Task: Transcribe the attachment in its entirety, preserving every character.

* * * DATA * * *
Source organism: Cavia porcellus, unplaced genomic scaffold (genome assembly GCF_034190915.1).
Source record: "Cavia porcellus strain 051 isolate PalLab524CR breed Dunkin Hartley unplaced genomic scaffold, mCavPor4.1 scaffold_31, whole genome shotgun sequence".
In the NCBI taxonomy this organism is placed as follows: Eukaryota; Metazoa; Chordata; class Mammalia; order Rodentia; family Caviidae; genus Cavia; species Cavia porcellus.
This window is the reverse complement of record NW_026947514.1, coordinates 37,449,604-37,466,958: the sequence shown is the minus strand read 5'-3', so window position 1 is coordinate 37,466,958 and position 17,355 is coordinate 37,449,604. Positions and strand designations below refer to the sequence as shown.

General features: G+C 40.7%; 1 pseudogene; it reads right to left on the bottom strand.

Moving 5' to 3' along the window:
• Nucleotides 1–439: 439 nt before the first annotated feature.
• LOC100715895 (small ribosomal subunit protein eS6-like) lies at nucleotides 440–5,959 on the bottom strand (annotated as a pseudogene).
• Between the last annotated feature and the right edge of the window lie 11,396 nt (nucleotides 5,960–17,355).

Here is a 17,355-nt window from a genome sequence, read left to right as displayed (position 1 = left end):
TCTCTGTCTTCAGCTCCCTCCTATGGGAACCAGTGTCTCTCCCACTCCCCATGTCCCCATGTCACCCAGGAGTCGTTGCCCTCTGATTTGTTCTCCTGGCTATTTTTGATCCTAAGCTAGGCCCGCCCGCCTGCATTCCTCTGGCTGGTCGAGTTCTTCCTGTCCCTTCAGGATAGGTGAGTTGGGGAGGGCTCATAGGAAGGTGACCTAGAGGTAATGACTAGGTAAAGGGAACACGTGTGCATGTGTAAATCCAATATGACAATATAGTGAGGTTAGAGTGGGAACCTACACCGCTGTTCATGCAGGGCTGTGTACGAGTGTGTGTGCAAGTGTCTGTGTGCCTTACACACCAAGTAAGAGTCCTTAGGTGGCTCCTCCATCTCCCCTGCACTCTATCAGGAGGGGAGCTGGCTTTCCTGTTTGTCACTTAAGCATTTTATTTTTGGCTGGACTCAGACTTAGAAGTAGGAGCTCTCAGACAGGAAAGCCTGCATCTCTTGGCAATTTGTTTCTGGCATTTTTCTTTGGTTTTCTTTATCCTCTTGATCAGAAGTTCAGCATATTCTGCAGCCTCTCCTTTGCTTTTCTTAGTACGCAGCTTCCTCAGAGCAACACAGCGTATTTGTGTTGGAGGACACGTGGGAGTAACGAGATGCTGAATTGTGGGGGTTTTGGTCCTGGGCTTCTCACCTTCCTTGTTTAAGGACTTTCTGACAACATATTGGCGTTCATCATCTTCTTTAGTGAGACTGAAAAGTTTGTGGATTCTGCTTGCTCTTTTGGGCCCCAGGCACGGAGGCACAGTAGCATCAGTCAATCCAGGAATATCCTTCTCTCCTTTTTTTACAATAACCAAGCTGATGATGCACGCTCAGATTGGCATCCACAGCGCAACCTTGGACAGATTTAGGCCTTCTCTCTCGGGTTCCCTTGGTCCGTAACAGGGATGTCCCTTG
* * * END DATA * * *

Source organism: Cavia porcellus, unplaced genomic scaffold (genome assembly GCF_034190915.1).
Source record: "Cavia porcellus strain 051 isolate PalLab524CR breed Dunkin Hartley unplaced genomic scaffold, mCavPor4.1 scaffold_31, whole genome shotgun sequence".
In the NCBI taxonomy this organism is placed as follows: Eukaryota; Metazoa; Chordata; class Mammalia; order Rodentia; family Caviidae; genus Cavia; species Cavia porcellus.
This window is the reverse complement of record NW_026947514.1, coordinates 37,449,604-37,466,958: the sequence shown is the minus strand read 5'-3', so window position 1 is coordinate 37,466,958 and position 17,355 is coordinate 37,449,604. Positions and strand designations below refer to the sequence as shown.

General features: G+C 40.7%; 1 pseudogene; it reads right to left on the bottom strand.

Moving 5' to 3' along the window:
• Nucleotides 1–439: 439 nt before the first annotated feature.
• LOC100715895 (small ribosomal subunit protein eS6-like) lies at nucleotides 440–5,959 on the bottom strand (annotated as a pseudogene).
• Between the last annotated feature and the right edge of the window lie 11,396 nt (nucleotides 5,960–17,355).

Here is a 17,355-nt window from a genome sequence, read left to right as displayed (position 1 = left end):
TCTCTGTCTTCAGCTCCCTCCTATGGGAACCAGTGTCTCTCCCACTCCCCATGTCCCCATGTCACCCAGGAGTCGTTGCCCTCTGATTTGTTCTCCTGGCTATTTTTGATCCTAAGCTAGGCCCGCCCGCCTGCATTCCTCTGGCTGGTCGAGTTCTTCCTGTCCCTTCAGGATAGGTGAGTTGGGGAGGGCTCATAGGAAGGTGACCTAGAGGTAATGACTAGGTAAAGGGAACACGTGTGCATGTGTAAATCCAATATGACAATATAGTGAGGTTAGAGTGGGAACCTACACCGCTGTTCATGCAGGGCTGTGTACGAGTGTGTGTGCAAGTGTCTGTGTGCCTTACACACCAAGTAAGAGTCCTTAGGTGGCTCCTCCATCTCCCCTGCACTCTATCAGGAGGGGAGCTGGCTTTCCTGTTTGTCACTTAAGCATTTTATTTTTGGCTGGACTCAGACTTAGAAGTAGGAGCTCTCAGACAGGAAAGCCTGCATCTCTTGGCAATTTGTTTCTGGCATTTTTCTTTGGTTTTCTTTATCCTCTTGATCAGAAGTTCAGCATATTCTGCAGCCTCTCCTTTGCTTTTCTTAGTACGCAGCTTCCTCAGAGCAACACAGCGTATTTGTGTTGGAGGACACGTGGGAGTAACGAGATGCTGAATTGTGGGGGTTTTGGTCCTGGGCTTCTCACCTTCCTTGTTTAAGGACTTTCTGACAACATATTGGCGTTCATCATCTTCTTTAGTGAGACTGAAAAGTTTGTGGATTCTGCTTGCTCTTTTGGGCCCCAGGCACGGAGGCACAGTAGCATCAGTCAATCCAGGAATATCCTTCTCTCCTTTTTTTACAATAACCAAGCTGATGATGCACGCTCAGATTGGCATCCACAGCGCAACCTTGGACAGATTTAGGCCTTCTCTCTCGGGTTCCCTTGGTCCGTAACAGGGATGTCCCTTG